Over the past year, Michelle Norman, the 2019 AFI Navy Spouse of the Year, tirelessly advocated for Exceptional Family Member Program (EFMP) and special needs families. She accomplished this with a husband deployed, while raising two children — one of whom has special needs. And let’s not forget the glaring disruption to life caused by a worldwide pandemic.
Norman epitomizes the grit displayed by military spouses. She gets the job done. Since being named Navy MSOY, she has launched her own organization, taken a selfie with a Presidential candidate, worked to get military-friendly legislation passed in Virginia, presented testimony before a Congressional committee, surveyed hundreds of EFMP families, worked with military service organizations and drafted successful federal legislation.
Advocacy and special education during the coronavirus
The Coronavirus has closed schools and businesses, thrusting parents into unfamiliar roles of teacher and remote employee. But for some EFMP parents, educating their children takes a village, that cannot operate from a distance.
“With spouses deployed, there is no way we can wear the hats of therapist, teacher, parent and respite care provider under the stress we have right now,” Norman said. “Try not to stress. We know our kids are going to regress. Try to save your mental and physical health in order to maintain a balance in your family as best as you can.”
Although Norman’s advocacy has had to pivot, moving from the halls of Congress to video conferencing, the connection to EFMP families has grown stronger. The organization she co-founded, Partners in PROMISE (PiP) has kicked into high gear.
PiP has created COVID-specific resources for military families, webinars from special education attorneys, back to school checklists and more. The site includes EFMP Stories from military families who have struggled to ensure their children receive a Free Appropriate Public Education (FAPE). But rather than dwelling on negative experiences, PiP asks its audience to become partners in working towards legislative change.
Big wins and strategic partners
The FY2021 National Defense Authorization Act (NDAA) includes key improvements to the Exceptional Family Member Program. This EFMP win is a direct result of the ongoing efforts by Military Service Organizations (MSOs) like Military Officers Association of America, National Military Family Association and Military Child Education Coalition. With many of them presenting alongside Norman during an House Armed Services Subcommittee on Military Personnel on the Exceptional Family Member Program in February.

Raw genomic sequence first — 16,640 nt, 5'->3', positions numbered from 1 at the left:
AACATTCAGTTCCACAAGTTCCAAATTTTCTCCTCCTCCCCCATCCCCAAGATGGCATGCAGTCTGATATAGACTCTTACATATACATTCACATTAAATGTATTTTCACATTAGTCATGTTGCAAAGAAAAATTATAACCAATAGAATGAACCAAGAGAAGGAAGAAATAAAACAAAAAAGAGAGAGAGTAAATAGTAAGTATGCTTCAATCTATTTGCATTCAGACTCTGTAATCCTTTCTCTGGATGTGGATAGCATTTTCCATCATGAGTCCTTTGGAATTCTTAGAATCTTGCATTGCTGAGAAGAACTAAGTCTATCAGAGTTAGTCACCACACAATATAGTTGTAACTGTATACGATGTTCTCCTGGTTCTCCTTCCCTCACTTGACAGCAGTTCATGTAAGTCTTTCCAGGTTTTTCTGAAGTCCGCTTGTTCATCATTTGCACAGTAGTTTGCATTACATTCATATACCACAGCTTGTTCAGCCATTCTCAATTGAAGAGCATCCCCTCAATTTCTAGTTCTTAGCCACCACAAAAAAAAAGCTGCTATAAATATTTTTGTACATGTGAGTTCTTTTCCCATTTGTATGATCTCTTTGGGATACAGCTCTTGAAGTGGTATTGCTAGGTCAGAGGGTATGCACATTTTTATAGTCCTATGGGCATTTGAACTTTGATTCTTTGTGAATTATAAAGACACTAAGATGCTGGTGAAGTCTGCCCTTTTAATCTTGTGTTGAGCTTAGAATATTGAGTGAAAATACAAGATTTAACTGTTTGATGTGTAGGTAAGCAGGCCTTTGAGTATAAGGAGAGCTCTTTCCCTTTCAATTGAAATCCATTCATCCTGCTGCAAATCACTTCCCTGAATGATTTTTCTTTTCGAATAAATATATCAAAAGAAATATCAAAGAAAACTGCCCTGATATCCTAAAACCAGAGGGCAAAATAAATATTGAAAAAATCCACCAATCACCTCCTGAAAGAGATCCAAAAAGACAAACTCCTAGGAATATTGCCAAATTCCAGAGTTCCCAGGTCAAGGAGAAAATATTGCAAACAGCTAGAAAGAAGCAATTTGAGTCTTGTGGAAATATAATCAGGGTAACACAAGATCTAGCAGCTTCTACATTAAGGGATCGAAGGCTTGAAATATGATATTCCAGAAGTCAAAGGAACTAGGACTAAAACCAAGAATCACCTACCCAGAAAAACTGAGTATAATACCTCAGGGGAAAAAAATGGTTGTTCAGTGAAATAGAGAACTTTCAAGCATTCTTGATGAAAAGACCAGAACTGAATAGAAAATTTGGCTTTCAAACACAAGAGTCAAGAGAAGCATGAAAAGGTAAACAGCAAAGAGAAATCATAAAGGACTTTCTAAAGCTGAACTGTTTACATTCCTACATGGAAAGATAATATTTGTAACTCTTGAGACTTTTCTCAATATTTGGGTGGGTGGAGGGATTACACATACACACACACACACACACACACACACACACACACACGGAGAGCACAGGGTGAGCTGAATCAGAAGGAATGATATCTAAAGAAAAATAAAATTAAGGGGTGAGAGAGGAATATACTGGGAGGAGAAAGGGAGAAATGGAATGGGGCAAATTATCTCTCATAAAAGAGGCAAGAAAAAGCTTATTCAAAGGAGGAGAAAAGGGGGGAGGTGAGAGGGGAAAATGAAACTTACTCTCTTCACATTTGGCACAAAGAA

“We were encouraged to see a lot of the special needs issues that were brought up during that hearing being directly related to this legislation,” Eryn Wagnon, Government Relations Director with MOAA, said. “Michelle, being very ambitious, had already outlined potential solutions where we could help,” Wagnon continued.
Since aligning with MOAA, Partners in PROMISE has elevated the ideas of frustrated parents into an actionable legislative agenda.
The inclusion of EFMP standardization in the FY2021 NDAA stands to catapult PiP’s success, largely because it was drafted with testimonies like Norman’s in mind.
“That’s where the good ideas come from, not from Congress or four-star flag officers or generals” said Congressman Trent Kelly (R-Miss.) “They come from the military families who have real solutions to real problems.
Next steps for EFMP
On the surface, military family legislation is a no-brainer, bipartisan choice, but there are speed bumps on the horizon. Change often requires pushing tight budgets, interstate cooperation and an examination of a diverse group of military-connected spouses and children.
According to Wagnon, “there really isn’t a lot of data on this. No one is tracking special education for military children and what issues they’re facing.”
However, Partners in PROMISE is looking to fix this with their annual military special education survey that they will release this fall.
Clearly Norman has had a big year, but knows that Partners in PROMISE has a lot more work to do.
“The NDAA is not a one and done piece of legislation. We are parents advocating for our children. There is no limitation on how hard or long we will fight for them.”
EDITOR’S NOTE: Jennifer Barnhill currently serves as Director of Public Relations for Partners in Promise.Read comments